My son felt that the system was extremely unfair to him, that the girls got off easy and didn’t have to perform a certain way in sports; they were not expected to do the farm chores (exactly right) either. He felt that all the pressure was on him and that he took all the heat especially from his father. Our eldest daughter, then a young teenager, confessed that she felt she never measured up to her brother, and that he was the only one that was cared about by her father. She said that everything was about her brother and he got all the attention and only his activities and accomplishments mattered. Everything that he felt pressured by, she felt he was praised, loved and valued for. And what she felt was neglect and disinterest towards her, our son felt that she was more loved and valued then he was because she didn’t have to perform and didn’t have the responsibility or pressure that he had. What he saw as being picked on, she saw as being loved and what she felt was neglect he saw as more accepted.
So at the risk of sounding repetitive; both of our daughters believed that their brother had more value than they did because in their view he was getting all the interest. Even though they heard all the pressure that he was under, they viewed it as attention, and they recognized his value (the value placed on him verbally) for his sports ability and farm work ability. Society sometimes calls this “sibling rivalry” but you can see there is a valid basis to it. None of our children felt valued or acknowledged for who they were. All 3 of them felt pressured to live up to what we wanted them to be.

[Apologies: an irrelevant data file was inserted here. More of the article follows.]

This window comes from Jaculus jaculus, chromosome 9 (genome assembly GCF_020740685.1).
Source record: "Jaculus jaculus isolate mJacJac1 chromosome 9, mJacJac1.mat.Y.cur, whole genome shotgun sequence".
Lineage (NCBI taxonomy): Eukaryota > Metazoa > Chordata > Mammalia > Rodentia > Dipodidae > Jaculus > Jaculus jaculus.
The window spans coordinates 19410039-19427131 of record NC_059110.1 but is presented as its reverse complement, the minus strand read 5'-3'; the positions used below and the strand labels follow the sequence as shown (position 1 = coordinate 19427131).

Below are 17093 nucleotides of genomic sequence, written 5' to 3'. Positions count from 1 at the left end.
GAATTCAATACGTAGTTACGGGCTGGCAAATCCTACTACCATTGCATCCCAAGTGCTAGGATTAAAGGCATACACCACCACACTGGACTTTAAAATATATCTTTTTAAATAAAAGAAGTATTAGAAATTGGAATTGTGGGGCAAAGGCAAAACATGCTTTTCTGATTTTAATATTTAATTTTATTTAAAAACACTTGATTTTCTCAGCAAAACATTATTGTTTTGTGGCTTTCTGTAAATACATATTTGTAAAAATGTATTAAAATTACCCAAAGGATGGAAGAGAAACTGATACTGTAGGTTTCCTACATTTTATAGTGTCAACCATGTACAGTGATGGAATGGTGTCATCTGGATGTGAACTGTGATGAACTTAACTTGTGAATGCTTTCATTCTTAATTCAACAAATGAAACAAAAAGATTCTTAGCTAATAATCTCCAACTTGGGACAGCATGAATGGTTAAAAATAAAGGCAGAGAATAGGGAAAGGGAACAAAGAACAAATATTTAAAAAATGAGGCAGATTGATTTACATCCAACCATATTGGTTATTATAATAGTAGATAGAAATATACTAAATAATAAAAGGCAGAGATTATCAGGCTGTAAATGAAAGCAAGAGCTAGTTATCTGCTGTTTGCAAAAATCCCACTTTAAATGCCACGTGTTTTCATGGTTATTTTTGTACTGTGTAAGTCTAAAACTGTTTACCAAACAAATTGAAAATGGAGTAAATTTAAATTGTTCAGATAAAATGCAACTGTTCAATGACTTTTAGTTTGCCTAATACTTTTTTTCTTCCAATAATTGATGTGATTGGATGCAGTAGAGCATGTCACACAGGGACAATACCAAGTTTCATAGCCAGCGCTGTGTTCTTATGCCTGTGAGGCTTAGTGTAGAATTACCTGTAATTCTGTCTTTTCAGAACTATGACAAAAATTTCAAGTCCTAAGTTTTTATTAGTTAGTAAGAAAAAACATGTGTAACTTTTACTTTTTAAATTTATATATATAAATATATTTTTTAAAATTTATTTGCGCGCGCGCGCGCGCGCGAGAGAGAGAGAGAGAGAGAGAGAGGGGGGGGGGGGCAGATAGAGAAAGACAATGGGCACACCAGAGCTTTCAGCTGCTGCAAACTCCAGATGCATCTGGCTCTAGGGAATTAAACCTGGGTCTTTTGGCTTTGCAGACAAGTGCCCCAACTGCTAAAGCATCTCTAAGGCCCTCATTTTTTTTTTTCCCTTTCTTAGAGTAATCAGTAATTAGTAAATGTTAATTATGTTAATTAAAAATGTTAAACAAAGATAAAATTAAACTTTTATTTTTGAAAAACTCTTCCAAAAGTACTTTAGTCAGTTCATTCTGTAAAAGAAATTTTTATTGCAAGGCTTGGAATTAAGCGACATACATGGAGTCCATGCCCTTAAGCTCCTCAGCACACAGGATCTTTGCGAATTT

My son was resentful because under the guise of encouragement, he was being praised as a form of pressure to perform, achieve and produce. It was so bad that our son had serious performance anxiety to the point that he got sick before tests in school. We didn’t realize this was our fault and we thought that it was just his personality.
In truth, each of our children was right. Our daughters were not being recognized in the same way that our son was recognized and even depended on especially with the farm. They felt neglected, unloved and that they were not as valued because of it. Our son was right too, he was being pushed and getting a lot of negative attention and he was over burdened with chores and the pressure to perform at hockey.
This family dysfunction was exactly how my husband and I were raised, and it had become our definition of love and value. Therefore according to the definition of love and value that my husband and I had been taught we had taught our own children the same definitions of love and value. We were passing this false information on to them and in doing so, forming in them a belief system not based on the truth about love, value or equality. You can see how the cycle continues if we don’t stop it. As we all learn about truth, love, value and equal value, our family continues to recover.
I look forward to your comments,